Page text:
Sanaa, Yemen: Yemeni branch of the Islamic State has claimed responsibility for two bombings in a northern district of Sanaa, the capital of Yemen.
The bombs that killed 28 people and wounded another 78, were exploded at Houthis controlled al-Mo’ayyad mosque which is located al-Jarraf neighborhood of Sanaa, according to a report in Economic Times.
The details of the blast have been broadcasted by the Houthi-controlled Saba news agency which said that the first blast was due to a suicide bomber and the second was due to a car bomb. The suicide bomber exploded inside the mosque and consequently, the car bomb exploded outside the mosque that targeted the medics.
Houthis are Shi’ite Muslims and hence are aligned with Iran. Therefore, IS that follows Salafism of Sunni Islam considers them as heretics.
Yemen is witnessing a civil war for last many months. Last year, Houthis seized control of the capital Sanaa from the Saudi-backed government. In March, the war escalated when Saudi-led Arab states intervened to take back control from the Houthis and re-instate the Saudi-backed government.
The school year in Yemen is officially underway. But, the U.N. children’s fund reports the country’s ongoing civil war is keeping millions of children out of the classroom.
More than three years of fighting between the Yemeni government and Houthi rebels is having a devastating impact on children’s health and well-being. The U.N. reports more than 11 million children or 80 percent of the country’s children are dependent upon humanitarian aid.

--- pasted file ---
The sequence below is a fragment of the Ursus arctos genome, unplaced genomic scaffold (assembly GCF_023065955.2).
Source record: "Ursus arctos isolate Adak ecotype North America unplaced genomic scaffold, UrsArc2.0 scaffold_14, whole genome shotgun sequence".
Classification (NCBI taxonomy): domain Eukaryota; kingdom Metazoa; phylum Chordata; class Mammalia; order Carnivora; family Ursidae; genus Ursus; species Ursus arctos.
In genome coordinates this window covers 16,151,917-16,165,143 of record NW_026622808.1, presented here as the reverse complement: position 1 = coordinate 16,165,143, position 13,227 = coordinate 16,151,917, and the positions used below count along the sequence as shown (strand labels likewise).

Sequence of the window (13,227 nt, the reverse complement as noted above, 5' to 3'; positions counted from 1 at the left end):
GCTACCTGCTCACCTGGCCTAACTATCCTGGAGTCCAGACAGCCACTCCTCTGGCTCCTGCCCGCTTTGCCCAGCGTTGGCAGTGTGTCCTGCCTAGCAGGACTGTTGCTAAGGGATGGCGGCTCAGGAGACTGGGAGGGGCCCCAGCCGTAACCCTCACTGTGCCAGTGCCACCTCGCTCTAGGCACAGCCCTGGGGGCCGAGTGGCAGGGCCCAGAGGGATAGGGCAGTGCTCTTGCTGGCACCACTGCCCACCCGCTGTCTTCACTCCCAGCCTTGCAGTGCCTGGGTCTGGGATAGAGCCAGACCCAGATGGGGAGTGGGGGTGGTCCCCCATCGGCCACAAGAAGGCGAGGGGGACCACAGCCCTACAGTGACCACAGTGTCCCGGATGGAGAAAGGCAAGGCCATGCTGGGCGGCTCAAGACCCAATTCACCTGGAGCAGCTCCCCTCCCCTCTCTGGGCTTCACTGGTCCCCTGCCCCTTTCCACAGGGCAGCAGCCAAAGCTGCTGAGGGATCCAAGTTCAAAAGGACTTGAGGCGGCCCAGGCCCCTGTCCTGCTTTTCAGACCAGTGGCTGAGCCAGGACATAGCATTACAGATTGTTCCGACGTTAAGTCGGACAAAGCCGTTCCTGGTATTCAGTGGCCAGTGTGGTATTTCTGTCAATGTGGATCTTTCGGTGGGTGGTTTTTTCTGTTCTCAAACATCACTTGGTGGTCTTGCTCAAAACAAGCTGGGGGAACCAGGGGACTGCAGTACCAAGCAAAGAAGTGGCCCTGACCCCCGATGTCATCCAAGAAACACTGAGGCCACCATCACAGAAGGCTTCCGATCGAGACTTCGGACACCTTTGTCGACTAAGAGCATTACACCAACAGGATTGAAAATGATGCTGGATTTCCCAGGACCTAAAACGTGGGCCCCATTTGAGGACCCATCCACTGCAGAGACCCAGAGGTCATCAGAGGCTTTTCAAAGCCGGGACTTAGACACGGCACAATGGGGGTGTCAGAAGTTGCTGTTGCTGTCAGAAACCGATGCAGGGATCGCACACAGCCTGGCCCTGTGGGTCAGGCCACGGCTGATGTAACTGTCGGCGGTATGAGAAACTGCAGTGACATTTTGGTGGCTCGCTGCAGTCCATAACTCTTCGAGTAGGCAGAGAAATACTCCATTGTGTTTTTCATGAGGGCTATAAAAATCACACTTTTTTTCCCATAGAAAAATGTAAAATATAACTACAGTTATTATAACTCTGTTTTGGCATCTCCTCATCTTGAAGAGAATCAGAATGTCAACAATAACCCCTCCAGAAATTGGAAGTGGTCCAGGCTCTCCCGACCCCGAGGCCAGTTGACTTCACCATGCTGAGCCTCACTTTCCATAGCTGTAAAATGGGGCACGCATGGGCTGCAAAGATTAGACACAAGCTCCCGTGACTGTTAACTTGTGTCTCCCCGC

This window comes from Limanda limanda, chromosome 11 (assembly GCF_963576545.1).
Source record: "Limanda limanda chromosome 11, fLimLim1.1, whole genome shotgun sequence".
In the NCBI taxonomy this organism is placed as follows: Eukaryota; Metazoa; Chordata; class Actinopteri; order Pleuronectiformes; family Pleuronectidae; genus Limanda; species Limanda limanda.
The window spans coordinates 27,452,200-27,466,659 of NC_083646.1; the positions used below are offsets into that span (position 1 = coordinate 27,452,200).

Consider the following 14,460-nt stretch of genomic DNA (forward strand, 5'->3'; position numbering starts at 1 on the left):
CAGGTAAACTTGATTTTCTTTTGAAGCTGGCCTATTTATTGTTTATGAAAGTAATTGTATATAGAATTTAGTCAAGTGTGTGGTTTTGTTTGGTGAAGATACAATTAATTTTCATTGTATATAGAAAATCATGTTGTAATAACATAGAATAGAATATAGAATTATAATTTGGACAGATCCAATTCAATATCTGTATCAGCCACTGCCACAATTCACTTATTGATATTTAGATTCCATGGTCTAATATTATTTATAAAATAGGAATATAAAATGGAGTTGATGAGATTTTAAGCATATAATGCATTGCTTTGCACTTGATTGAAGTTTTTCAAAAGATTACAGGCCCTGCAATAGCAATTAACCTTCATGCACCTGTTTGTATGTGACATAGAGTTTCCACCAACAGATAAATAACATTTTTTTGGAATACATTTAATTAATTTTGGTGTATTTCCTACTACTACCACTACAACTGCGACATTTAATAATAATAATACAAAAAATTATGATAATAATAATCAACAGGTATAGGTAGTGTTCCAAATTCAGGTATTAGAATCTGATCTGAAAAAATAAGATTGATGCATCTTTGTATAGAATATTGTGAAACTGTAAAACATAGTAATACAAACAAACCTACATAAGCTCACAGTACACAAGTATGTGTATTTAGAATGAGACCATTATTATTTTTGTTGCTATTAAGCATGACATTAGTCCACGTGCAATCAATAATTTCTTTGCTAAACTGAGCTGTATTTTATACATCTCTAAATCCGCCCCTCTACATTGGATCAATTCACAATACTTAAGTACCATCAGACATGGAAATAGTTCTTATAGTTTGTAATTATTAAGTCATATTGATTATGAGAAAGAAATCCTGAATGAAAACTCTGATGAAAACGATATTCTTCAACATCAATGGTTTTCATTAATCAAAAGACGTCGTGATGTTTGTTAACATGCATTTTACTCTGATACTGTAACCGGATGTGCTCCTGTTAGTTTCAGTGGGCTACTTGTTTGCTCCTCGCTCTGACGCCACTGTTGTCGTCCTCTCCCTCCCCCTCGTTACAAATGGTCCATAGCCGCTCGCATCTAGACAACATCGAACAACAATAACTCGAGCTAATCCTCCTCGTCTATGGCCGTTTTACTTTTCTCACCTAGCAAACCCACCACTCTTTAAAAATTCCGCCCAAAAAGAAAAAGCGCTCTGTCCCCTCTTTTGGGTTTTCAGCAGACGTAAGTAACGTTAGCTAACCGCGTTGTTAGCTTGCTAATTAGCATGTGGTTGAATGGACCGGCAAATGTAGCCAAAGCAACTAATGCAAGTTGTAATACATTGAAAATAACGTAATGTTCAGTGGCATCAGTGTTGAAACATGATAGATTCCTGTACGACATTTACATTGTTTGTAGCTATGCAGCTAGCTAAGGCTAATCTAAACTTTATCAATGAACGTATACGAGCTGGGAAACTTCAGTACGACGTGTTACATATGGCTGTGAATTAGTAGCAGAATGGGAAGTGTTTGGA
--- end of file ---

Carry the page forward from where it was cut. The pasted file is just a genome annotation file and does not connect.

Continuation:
Another major casualty of the war is children’s education. The U.N. children’s fund says the education sector is on the brink of collapse because of conflict, political divisions and chronic underdevelopment.
As a consequence, UNICEF spokesman Christophe Boulierac said around two million children are not going to school this year. Furthermore, he said nearly four million primary school children soon may not be able to get an education because of a severe shortage of teachers.
“About 67 percent of public school teachers — and this is across the country — have not been paid for nearly two years. Many have looked for other work to survive or are only teaching a few subjects. So, obviously, the quality of education is at stake. Children are not getting their full lessons due to the absence of their teachers. Even when schools are functioning, the schools’ days and years are shortened.”
Yemen also suffers from a shortage of learning facilities. UNICEF reports more than 2,500 schools have been damaged or destroyed by the war. Many schools also are being used as shelters for displaced people and some have been taken over by armed groups.
The agency warns children who are out of school run many dangers. It notes boys are at risk of being used as child soldiers. It estimates more than 2,600 children have been recruited by all armed groups.
UNICEF says girls are likely to be married off at an early age. A 2016 survey finds close to three quarters of women in Yemen have been married before the age of 18, and 44.5 percent before the age of 15. (VOA)